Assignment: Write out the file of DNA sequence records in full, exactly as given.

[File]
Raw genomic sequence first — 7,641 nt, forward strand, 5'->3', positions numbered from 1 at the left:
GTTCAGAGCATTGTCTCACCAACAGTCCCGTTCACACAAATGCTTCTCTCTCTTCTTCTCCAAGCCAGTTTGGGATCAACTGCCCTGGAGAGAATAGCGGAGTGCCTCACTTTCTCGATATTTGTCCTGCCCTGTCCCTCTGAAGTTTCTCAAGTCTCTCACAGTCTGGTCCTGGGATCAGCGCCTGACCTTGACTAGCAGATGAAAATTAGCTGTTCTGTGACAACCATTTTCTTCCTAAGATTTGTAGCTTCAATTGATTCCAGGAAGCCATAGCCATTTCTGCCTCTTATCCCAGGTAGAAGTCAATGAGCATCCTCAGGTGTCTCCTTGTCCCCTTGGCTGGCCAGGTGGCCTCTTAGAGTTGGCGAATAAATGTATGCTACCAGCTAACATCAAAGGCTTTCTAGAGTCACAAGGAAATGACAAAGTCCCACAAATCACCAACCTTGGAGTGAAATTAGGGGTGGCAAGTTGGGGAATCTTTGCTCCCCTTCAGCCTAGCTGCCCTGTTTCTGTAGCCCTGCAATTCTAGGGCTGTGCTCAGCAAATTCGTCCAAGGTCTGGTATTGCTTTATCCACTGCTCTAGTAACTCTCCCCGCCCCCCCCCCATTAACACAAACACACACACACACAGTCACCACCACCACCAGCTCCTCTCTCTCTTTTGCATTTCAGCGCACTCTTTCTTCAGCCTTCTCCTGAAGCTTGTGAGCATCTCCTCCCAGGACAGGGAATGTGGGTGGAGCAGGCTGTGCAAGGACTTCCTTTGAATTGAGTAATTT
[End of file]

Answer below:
Raw genomic sequence first — 7,641 nt, forward strand, 5'->3', positions numbered from 1 at the left:
GTTCAGAGCATTGTCTCACCAACAGTCCCGTTCACACAAATGCTTCTCTCTCTTCTTCTCCAAGCCAGTTTGGGATCAACTGCCCTGGAGAGAATAGCGGAGTGCCTCACTTTCTCGATATTTGTCCTGCCCTGTCCCTCTGAAGTTTCTCAAGTCTCTCACAGTCTGGTCCTGGGATCAGCGCCTGACCTTGACTAGCAGATGAAAATTAGCTGTTCTGTGACAACCATTTTCTTCCTAAGATTTGTAGCTTCAATTGATTCCAGGAAGCCATAGCCATTTCTGCCTCTTATCCCAGGTAGAAGTCAATGAGCATCCTCAGGTGTCTCCTTGTCCCCTTGGCTGGCCAGGTGGCCTCTTAGAGTTGGCGAATAAATGTATGCTACCAGCTAACATCAAAGGCTTTCTAGAGTCACAAGGAAATGACAAAGTCCCACAAATCACCAACCTTGGAGTGAAATTAGGGGTGGCAAGTTGGGGAATCTTTGCTCCCCTTCAGCCTAGCTGCCCTGTTTCTGTAGCCCTGCAATTCTAGGGCTGTGCTCAGCAAATTCGTCCAAGGTCTGGTATTGCTTTATCCACTGCTCTAGTAACTCTCCCCGCCCCCCCCCCATTAACACAAACACACACACACACAGTCACCACCACCACCAGCTCCTCTCTCTCTTTTGCATTTCAGCGCACTCTTTCTTCAGCCTTCTCCTGAAGCTTGTGAGCATCTCCTCCCAGGACAGGGAATGTGGGTGGAGCAGGCTGTGCAAGGACTTCCTTTGAATTGAGTAATTT